Get Outside in Mountaineer Country
Whether you thrive hiking hilly terrains, kayaking on a calm, winding river, or soaking up the scenic beauty around you, Mountaineer Country should be a destination at the top of your list for your next outdoor adventure.
With 21 different trails weaving nearly 50 miles through the beautiful woodlands of North Central West Virginia, Coopers Rock State Forest is one of Mountaineer Country’s most popular outdoor spots. Coopers Rock offers easy to moderate hiking trails for hikers of all styles and experience levels. If mountain biking is more your speed, take a spin on more than 50 miles of single and doubletrack biking trails the forest has to offer. Whether you take an easy ride between campgrounds or climb the steep slopes to the top of the Cheat River Canyon, your experience will be both memorable and rewarding.
Another spot for a serene escape is the WVU Core Arboretum. Filled with planted trees and shrubs, old growth forest, floodplain sites, and trailside benches, the WVU Core Arboretum is tucked away between Monongahela Boulevard and the Monongahela River. Find a variety of natural habitats in its 91 acres of hillside and bottomland and more than 3 miles of foot trails. Free parking for visitors is available at the Arboretum parking lot or the WVU Coliseum parking lot.
Rock climbing is a favorite pastime for Mountaineer Country’s outdoor enthusiasts. With climbs at Coopers Rock State Forest and the Snake Hill Wildlife Management Area, climbers can embark on more than 100 bouldering problems. At Coopers Rock, climbers of all levels can participate in guided rock climbing and rappelling activities.
Hidden away just outside of Morgantown, West Virginia, Snake Hill Wildlife Management Area features some of the region’s lesser-explored sandstone climbing. Visitors can find a mix of top rope, trad, and sport climbing routes. Climbers can explore routes year-round, but fall is the best time.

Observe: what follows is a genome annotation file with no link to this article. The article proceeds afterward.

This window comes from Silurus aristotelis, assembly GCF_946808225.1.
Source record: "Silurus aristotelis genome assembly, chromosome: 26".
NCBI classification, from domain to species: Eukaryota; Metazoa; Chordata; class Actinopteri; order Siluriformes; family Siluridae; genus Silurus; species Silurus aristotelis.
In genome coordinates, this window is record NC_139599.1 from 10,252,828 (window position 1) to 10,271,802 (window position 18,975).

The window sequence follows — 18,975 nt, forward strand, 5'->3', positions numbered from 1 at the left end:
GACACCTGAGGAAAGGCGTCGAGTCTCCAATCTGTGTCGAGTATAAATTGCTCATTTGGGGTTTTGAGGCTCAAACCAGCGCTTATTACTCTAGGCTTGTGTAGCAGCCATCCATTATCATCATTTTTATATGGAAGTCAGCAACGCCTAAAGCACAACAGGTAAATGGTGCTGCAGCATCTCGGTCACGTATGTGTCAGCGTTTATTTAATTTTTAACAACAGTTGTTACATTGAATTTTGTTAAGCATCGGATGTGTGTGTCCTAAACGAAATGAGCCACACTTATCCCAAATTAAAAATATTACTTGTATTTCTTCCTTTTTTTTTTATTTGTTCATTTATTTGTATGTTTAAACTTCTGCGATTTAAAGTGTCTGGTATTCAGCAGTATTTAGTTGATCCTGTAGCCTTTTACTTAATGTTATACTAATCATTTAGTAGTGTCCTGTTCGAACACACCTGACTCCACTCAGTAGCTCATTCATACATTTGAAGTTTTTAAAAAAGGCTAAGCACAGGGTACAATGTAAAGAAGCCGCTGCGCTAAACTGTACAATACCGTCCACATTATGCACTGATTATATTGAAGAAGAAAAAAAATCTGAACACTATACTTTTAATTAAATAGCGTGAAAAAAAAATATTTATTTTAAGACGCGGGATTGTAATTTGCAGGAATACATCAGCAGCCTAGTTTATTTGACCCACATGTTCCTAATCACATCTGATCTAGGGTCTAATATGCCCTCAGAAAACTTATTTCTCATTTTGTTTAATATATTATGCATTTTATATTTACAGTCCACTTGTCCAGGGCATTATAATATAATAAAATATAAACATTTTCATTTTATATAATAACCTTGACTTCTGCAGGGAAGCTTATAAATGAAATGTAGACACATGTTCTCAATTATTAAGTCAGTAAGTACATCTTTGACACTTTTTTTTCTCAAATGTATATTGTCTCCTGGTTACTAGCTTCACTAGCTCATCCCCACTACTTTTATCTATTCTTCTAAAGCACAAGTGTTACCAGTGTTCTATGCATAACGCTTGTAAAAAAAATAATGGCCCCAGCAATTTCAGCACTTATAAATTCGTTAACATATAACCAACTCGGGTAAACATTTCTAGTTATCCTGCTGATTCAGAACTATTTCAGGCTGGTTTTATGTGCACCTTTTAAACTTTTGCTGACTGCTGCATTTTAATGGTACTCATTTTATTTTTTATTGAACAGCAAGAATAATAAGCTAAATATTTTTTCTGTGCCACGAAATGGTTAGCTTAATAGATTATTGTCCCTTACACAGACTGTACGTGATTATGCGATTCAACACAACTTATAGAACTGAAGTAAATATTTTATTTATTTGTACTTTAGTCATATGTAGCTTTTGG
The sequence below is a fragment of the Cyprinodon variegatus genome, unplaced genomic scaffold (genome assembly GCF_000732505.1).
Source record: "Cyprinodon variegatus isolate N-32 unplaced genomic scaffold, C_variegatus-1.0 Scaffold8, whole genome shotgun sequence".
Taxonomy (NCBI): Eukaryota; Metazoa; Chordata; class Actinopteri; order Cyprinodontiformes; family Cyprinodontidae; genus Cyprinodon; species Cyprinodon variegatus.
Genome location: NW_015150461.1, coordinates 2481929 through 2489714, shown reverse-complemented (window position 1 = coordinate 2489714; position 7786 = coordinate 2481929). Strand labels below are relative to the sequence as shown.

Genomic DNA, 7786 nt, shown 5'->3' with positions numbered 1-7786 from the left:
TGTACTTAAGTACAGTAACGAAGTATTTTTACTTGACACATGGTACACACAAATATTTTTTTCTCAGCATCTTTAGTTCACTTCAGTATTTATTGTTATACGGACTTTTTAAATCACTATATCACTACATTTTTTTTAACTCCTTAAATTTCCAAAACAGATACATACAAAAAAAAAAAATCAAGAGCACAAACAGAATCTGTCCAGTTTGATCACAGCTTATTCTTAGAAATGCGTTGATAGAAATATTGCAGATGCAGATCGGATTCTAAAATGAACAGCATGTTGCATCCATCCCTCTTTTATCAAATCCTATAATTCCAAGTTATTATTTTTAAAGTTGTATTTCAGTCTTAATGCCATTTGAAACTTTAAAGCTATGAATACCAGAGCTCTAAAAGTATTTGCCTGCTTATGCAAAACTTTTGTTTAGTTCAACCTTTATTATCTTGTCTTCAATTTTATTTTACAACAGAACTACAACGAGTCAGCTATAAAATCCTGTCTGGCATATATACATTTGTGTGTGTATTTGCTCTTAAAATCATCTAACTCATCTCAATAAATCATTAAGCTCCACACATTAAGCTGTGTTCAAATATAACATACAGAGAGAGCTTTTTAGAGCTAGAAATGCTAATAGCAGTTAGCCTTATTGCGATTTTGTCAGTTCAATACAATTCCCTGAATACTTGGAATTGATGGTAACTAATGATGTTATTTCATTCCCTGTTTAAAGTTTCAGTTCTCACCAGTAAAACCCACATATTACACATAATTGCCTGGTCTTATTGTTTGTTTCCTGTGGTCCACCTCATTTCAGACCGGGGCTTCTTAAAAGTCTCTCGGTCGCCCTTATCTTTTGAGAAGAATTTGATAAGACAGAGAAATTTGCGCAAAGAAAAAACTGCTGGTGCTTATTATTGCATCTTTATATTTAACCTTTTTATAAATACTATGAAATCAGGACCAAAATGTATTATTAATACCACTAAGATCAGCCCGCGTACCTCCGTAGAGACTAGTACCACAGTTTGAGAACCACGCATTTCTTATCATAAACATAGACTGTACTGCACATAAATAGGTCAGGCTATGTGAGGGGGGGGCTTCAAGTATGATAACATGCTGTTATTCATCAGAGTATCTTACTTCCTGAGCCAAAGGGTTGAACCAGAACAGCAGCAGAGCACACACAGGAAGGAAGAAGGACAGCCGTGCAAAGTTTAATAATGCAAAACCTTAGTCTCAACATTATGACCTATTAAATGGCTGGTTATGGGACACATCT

If water activities are in your plans, you can discover all 13 miles of the beautiful Cheat Lake on a jet ski or motorboat. Boaters can launch from two lake marinas: Edgewater and Sunset, as well as the Port of Star City that accesses the Monongahela River.
Fishing is a favored activity in Mountaineer Country, too. The backwaters of Cheat Lake and Little Sandy Creek are prime spots for anglers. Fishermen enjoy the fish cleaning station available at the Cheat Lake Swimming Area at Millstone Point Beach.
Located just south of Grafton, Tygart Lake State Park features a 10-mile, 1,750-acre lake that’s open to the public for fishing, boating, jet skis, and more.
Set sail from one of two public launch ramps around the perimeter of the lake and reserve your spot at the Tygart Lake Marina to refuel. Tygart Lake is stocked with a wide variety of bass, walleye, catfish, and more.
Visitors with a valid West Virginia Fishing License are invited to sail out to the backwaters for deep-boat fishing or cast out from the shore. The Tygart Lake Dam is stocked with trout by the West Virginia Department of Natural Resources.
Plus, during the West Virginia Gold Rush in March, rivers throughout the state are stocked with golden rainbow trout, local fisherman’s favorite treasure.
There is a large supply of kayaking and rafting adventures in Mountaineer Country. Paddlers can drop in for flatwater kayaking and canoeing from almost anywhere along the Monongahela River. Between each lock and dam, the waters are calm and clean, with slow-moving currents and lots of room to paddle.
The Cheat River is a 78-mile free-flowing river that produces everything from flatwater paddling to Class III, IV, and V white water rapids.
Drop into the headwaters of the Upper Cheat River Water Trail for the first 38 miles of the Cheat River. Located just north of Morgantown, these calm, flat waters are perfect for a relaxing day on the water.
The intensity ramps up as you head into the Cheat Narrows, rushing just outside of Rowlesburg. From here, paddlers will enter the Cheat River Water Trail to complete the final 40 miles of the Cheat River, reaching the terminus at Parsons.
The Tygart Valley River flows through Valley Falls State Park in Fairmont. Four sets of cascading waterfalls are a natural draw for kayakers and paddlers alike. Known as the “Last Waters in West Virginia,” the water levels and current stay strong throughout most of the year.
Take on 1.5 miles of Class II to Class IV rapids before taking on the falls. Some expertise and technical skill are recommended for these rapids.
No matter what adventure you choose, we can’t wait to welcome you to Mountaineer Country. Begin building your perfect itinerary now by going to VisitMountaineerCountry.com/Planner and downloading our free trip planner app.
Mountaineer Country in the Spring